Fantasy Football Rankings 2021: Rookie wide receivers and dynasty

NEW ORLEANS, LA - JANUARY 13: Wide Receiver Ja'Marr Chase #1 of the LSU Tigers makes a catch over Cornerback A.J. Terrell #8 of the Clemson Tigers for a touchdown during the College Football Playoff National Championship game at the Mercedes-Benz Superdome on January 13, 2020 in New Orleans, Louisiana. LSU defeated Clemson 42 to 25. (Photo by Don Juan Moore/Getty Images)
NEW ORLEANS, LA - JANUARY 13: Wide Receiver Ja'Marr Chase #1 of the LSU Tigers makes a catch over Cornerback A.J. Terrell #8 of the Clemson Tigers for a touchdown during the College Football Playoff National Championship game at the Mercedes-Benz Superdome on January 13, 2020 in New Orleans, Louisiana. LSU defeated Clemson 42 to 25. (Photo by Don Juan Moore/Getty Images) /
1 of 10
2021 NFL Mock Draft
Western Michigan’s D’Wayne Eskridge is an under-the-radar talent, and someone that dynasty fantasy football fanatics should track during the 2021 NFL Draft. (Photo by David Banks/Getty Images) /

Ranking the top rookie wide receivers in the 2021 NFL Draft from a fantasy football perspective

Earlier this offseason, we analyzed the top 2021 rookies at the running back and quarterback positions. While some fantasy football analysts have made major changes to their draft boards in reaction to second-hand media reports, we confidently remain steadfast: the only modification we’ve made over the last several weeks is sliding Davis Mills up to the number eight slot in our quarterback rankings.

Now, the hard part: wide receivers, arguably the most difficult of the skill positions to analyze, present an even greater challenge following a college football season that saw little to no interconference interaction. Many top prospects had their schedules shortened, thereby creating an incomplete, or at best, an incongruent sample size that has been thrust under the media microscope.

Sadly, with no “true” NFL Combine in 2021, Pro Days are playing an undesirably larger role than usual in the evaluation process; these player-friendly, overly-subjective settings tend to produce faster-than-actual 40 times while showcasing player strengths and hiding their weaknesses. As a result, analysts are armed with incomplete, semi-biased analytics and less film than usual to break down.

All of that said, with dynasty fantasy footballers in mind, we’ve expanded our rankings for rookie wide receivers in the 2021 NFL Draft class, and we begin with a list of players who didn’t make the cut for our honorable mentions, yet deserve to be monitored nonetheless. In the right landing spots, these talented young players could create quite a buzz in fantasy football circles, and most are on the radar of NFL scouts and general managers as the NFL Draft approaches.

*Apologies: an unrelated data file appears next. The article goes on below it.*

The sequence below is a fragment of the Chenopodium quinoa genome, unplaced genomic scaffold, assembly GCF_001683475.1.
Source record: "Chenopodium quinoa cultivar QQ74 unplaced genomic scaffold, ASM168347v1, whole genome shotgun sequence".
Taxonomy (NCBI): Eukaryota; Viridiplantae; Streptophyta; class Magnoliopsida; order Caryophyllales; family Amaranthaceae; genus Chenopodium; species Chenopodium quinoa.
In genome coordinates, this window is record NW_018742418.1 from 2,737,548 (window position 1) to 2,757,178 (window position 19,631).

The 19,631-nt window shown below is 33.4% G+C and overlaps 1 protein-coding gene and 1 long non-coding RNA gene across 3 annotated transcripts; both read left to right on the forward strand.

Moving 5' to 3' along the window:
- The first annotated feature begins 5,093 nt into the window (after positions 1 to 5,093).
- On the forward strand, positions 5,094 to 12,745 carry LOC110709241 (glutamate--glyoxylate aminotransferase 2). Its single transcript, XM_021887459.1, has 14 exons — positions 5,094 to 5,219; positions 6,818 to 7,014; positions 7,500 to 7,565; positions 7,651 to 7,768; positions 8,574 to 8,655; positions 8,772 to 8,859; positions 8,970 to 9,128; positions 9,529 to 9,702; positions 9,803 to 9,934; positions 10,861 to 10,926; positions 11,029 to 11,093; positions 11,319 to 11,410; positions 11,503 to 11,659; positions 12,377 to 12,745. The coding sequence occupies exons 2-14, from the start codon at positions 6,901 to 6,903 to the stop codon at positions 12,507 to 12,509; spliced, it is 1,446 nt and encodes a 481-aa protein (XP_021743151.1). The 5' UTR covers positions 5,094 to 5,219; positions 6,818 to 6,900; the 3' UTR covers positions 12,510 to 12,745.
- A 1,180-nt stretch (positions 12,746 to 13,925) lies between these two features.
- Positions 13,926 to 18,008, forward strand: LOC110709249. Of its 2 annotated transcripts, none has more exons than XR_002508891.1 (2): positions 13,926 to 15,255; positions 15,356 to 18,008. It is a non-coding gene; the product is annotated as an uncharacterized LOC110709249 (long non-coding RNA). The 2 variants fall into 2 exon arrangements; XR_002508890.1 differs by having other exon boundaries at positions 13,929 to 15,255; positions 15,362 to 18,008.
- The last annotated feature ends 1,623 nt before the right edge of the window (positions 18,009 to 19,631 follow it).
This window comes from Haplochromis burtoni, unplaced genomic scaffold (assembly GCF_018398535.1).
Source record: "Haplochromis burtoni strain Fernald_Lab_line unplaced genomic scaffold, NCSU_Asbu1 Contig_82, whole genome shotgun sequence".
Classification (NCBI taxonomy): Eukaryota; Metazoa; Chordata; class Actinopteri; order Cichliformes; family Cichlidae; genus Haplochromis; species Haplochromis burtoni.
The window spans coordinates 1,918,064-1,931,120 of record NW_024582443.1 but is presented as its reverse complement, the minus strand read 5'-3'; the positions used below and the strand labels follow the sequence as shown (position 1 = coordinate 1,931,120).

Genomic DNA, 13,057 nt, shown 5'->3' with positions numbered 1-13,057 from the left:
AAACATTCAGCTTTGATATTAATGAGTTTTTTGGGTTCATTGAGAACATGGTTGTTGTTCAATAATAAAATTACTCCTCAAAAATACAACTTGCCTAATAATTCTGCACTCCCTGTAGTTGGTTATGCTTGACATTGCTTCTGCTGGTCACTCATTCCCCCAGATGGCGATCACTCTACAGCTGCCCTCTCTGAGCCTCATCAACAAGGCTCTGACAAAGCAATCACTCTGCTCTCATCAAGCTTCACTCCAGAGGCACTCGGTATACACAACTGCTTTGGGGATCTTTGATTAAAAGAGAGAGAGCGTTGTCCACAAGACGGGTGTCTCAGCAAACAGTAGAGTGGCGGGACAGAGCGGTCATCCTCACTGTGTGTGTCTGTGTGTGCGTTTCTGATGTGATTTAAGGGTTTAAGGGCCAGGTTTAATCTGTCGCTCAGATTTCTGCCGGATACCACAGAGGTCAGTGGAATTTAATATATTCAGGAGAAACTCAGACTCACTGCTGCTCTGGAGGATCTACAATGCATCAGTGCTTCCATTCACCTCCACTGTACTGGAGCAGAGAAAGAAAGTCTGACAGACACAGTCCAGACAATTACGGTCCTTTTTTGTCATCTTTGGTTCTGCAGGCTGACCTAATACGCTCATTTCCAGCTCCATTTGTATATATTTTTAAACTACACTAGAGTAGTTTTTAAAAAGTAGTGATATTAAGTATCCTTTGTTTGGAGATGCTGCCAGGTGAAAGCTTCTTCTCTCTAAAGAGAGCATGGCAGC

Fantasy Football Rookie Wide Receiver Rankings: Under the Radar Options

Some will argue that the 2021 wide receiver class is every bit as deep as last year’s impressive crop. We feel that the talent is more top-heavy in this class, but we also recognize that some lesser-known prospects excel in one or two areas, and could therefore see their draft stocks skyrocket in the right landing spot when paired up with NFL offenses that are a perfect match for their skill sets.

The Wide Receiver Class of 2021 boasts an abundance of small-statured, elusive wide receivers who could benefit from rule changes that have made it more difficult for opposing NFL defensive backs to shut down speed threats with physicality. One such player is South Carolina’s Shi Smith (5’9″, 186 pounds), who ran a 4.46 at his Pro Day, and was a focal point of the Gamecock’s offense.

Louisville’s Tutu Atwell (5-9, 155 pounds) is even twitchier and commanded an even greater share of his team’s targets (35.1 percent), but many scouts are concerned by his exceedingly diminutive stature, and wonder, with good reason, if he can hold up to the grind of an NFL season. We prefer two other 5-9 wide receivers at the moment: Jaelon Darden out of North Texas and Western Michigan’s D’Wayne Eskridge.